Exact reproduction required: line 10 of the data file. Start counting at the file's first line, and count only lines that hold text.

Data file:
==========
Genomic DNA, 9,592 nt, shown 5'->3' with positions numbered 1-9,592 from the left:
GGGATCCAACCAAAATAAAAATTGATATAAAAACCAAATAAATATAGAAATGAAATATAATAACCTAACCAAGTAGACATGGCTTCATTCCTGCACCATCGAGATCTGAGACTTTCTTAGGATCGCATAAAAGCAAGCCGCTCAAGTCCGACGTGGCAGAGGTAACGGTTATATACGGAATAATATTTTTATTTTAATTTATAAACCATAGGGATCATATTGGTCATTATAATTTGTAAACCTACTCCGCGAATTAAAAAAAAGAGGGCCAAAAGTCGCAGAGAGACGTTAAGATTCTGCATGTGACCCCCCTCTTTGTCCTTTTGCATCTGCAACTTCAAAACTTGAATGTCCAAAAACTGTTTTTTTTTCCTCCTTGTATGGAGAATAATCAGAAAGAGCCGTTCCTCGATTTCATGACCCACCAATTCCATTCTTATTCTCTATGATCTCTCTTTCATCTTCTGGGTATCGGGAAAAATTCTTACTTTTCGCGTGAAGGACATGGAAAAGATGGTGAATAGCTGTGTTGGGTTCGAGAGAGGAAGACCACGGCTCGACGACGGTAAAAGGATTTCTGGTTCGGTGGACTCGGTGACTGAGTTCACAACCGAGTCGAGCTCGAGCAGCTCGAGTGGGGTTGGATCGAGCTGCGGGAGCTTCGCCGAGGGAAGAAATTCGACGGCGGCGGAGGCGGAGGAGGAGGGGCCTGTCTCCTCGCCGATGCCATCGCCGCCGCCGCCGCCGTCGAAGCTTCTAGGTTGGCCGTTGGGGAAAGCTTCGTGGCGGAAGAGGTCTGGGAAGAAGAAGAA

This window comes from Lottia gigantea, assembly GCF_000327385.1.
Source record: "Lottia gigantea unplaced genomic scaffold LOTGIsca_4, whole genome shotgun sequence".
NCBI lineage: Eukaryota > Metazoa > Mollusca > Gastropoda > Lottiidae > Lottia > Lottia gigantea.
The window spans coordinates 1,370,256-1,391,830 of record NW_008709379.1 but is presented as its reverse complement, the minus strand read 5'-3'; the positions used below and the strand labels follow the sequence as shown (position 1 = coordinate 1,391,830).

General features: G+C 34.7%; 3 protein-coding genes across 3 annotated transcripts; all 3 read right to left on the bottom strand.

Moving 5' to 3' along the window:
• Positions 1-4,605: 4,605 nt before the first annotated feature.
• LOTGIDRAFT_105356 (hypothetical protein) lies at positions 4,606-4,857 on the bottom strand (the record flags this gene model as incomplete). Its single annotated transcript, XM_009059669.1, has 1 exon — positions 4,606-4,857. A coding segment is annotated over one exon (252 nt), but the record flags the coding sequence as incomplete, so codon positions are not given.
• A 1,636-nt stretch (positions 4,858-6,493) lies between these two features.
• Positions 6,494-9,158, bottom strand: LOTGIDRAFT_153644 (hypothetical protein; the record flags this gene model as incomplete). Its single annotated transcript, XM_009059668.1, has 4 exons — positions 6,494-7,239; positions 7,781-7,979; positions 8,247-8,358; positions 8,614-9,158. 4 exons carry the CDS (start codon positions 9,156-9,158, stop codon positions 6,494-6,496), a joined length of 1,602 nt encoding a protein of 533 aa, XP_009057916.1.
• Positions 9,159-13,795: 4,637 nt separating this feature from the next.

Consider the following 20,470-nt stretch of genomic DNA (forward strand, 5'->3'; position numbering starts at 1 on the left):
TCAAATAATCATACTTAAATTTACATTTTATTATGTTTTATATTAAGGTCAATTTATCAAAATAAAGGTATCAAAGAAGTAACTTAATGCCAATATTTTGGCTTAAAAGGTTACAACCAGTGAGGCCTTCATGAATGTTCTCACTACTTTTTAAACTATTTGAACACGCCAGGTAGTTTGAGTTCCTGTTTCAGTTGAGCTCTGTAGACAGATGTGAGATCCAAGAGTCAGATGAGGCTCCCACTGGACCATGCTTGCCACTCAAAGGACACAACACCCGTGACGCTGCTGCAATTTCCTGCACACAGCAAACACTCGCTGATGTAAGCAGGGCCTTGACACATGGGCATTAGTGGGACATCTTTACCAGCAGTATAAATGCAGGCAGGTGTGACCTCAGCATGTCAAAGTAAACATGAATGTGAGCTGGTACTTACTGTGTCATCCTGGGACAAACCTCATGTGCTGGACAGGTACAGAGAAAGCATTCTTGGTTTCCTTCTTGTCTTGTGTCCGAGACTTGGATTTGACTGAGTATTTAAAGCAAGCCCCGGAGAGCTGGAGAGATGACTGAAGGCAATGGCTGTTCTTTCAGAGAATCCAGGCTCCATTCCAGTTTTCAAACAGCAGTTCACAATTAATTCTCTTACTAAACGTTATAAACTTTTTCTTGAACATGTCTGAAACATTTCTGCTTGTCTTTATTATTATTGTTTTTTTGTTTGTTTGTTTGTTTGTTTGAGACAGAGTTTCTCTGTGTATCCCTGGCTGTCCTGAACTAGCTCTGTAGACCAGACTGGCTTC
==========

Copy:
• LOTGIDRAFT_105356 (hypothetical protein) lies at positions 4,606-4,857 on the bottom strand (the record flags this gene model as incomplete). Its single annotated transcript, XM_009059669.1, has 1 exon — positions 4,606-4,857. A coding segment is annotated over one exon (252 nt), but the record flags the coding sequence as incomplete, so codon positions are not given.